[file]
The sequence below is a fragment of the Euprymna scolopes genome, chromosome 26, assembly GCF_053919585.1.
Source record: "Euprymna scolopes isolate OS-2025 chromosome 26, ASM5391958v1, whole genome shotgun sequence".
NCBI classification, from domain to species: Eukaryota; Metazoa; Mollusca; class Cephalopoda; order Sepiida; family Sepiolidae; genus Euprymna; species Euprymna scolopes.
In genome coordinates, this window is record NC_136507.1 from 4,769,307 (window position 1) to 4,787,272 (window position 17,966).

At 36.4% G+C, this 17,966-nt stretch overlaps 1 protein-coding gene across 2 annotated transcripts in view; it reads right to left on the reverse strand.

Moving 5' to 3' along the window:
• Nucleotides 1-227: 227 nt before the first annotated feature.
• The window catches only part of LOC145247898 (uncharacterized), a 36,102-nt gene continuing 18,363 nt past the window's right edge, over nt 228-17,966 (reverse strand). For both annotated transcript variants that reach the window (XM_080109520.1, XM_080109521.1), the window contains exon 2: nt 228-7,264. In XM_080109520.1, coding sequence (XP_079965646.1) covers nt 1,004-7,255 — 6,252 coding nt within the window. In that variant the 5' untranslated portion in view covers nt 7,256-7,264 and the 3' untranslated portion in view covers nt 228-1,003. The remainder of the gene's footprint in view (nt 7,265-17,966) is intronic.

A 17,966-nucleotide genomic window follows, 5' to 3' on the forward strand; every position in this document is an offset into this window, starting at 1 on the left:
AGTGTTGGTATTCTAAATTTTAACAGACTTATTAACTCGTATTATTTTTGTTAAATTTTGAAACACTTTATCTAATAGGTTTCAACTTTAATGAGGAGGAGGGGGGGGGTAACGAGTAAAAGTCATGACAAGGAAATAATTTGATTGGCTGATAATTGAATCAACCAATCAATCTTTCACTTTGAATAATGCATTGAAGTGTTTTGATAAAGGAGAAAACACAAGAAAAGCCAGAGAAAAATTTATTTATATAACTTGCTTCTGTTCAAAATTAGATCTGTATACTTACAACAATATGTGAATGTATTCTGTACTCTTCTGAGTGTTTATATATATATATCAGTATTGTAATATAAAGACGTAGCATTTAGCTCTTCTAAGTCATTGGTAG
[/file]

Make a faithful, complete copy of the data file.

The sequence below is a fragment of the Euprymna scolopes genome, chromosome 26, assembly GCF_053919585.1.
Source record: "Euprymna scolopes isolate OS-2025 chromosome 26, ASM5391958v1, whole genome shotgun sequence".
NCBI classification, from domain to species: Eukaryota; Metazoa; Mollusca; class Cephalopoda; order Sepiida; family Sepiolidae; genus Euprymna; species Euprymna scolopes.
In genome coordinates, this window is record NC_136507.1 from 4,769,307 (window position 1) to 4,787,272 (window position 17,966).

At 36.4% G+C, this 17,966-nt stretch overlaps 1 protein-coding gene across 2 annotated transcripts in view; it reads right to left on the reverse strand.

Moving 5' to 3' along the window:
• Nucleotides 1-227: 227 nt before the first annotated feature.
• The window catches only part of LOC145247898 (uncharacterized), a 36,102-nt gene continuing 18,363 nt past the window's right edge, over nt 228-17,966 (reverse strand). For both annotated transcript variants that reach the window (XM_080109520.1, XM_080109521.1), the window contains exon 2: nt 228-7,264. In XM_080109520.1, coding sequence (XP_079965646.1) covers nt 1,004-7,255 — 6,252 coding nt within the window. In that variant the 5' untranslated portion in view covers nt 7,256-7,264 and the 3' untranslated portion in view covers nt 228-1,003. The remainder of the gene's footprint in view (nt 7,265-17,966) is intronic.

A 17,966-nucleotide genomic window follows, 5' to 3' on the forward strand; every position in this document is an offset into this window, starting at 1 on the left:
AGTGTTGGTATTCTAAATTTTAACAGACTTATTAACTCGTATTATTTTTGTTAAATTTTGAAACACTTTATCTAATAGGTTTCAACTTTAATGAGGAGGAGGGGGGGGGTAACGAGTAAAAGTCATGACAAGGAAATAATTTGATTGGCTGATAATTGAATCAACCAATCAATCTTTCACTTTGAATAATGCATTGAAGTGTTTTGATAAAGGAGAAAACACAAGAAAAGCCAGAGAAAAATTTATTTATATAACTTGCTTCTGTTCAAAATTAGATCTGTATACTTACAACAATATGTGAATGTATTCTGTACTCTTCTGAGTGTTTATATATATATATCAGTATTGTAATATAAAGACGTAGCATTTAGCTCTTCTAAGTCATTGGTAG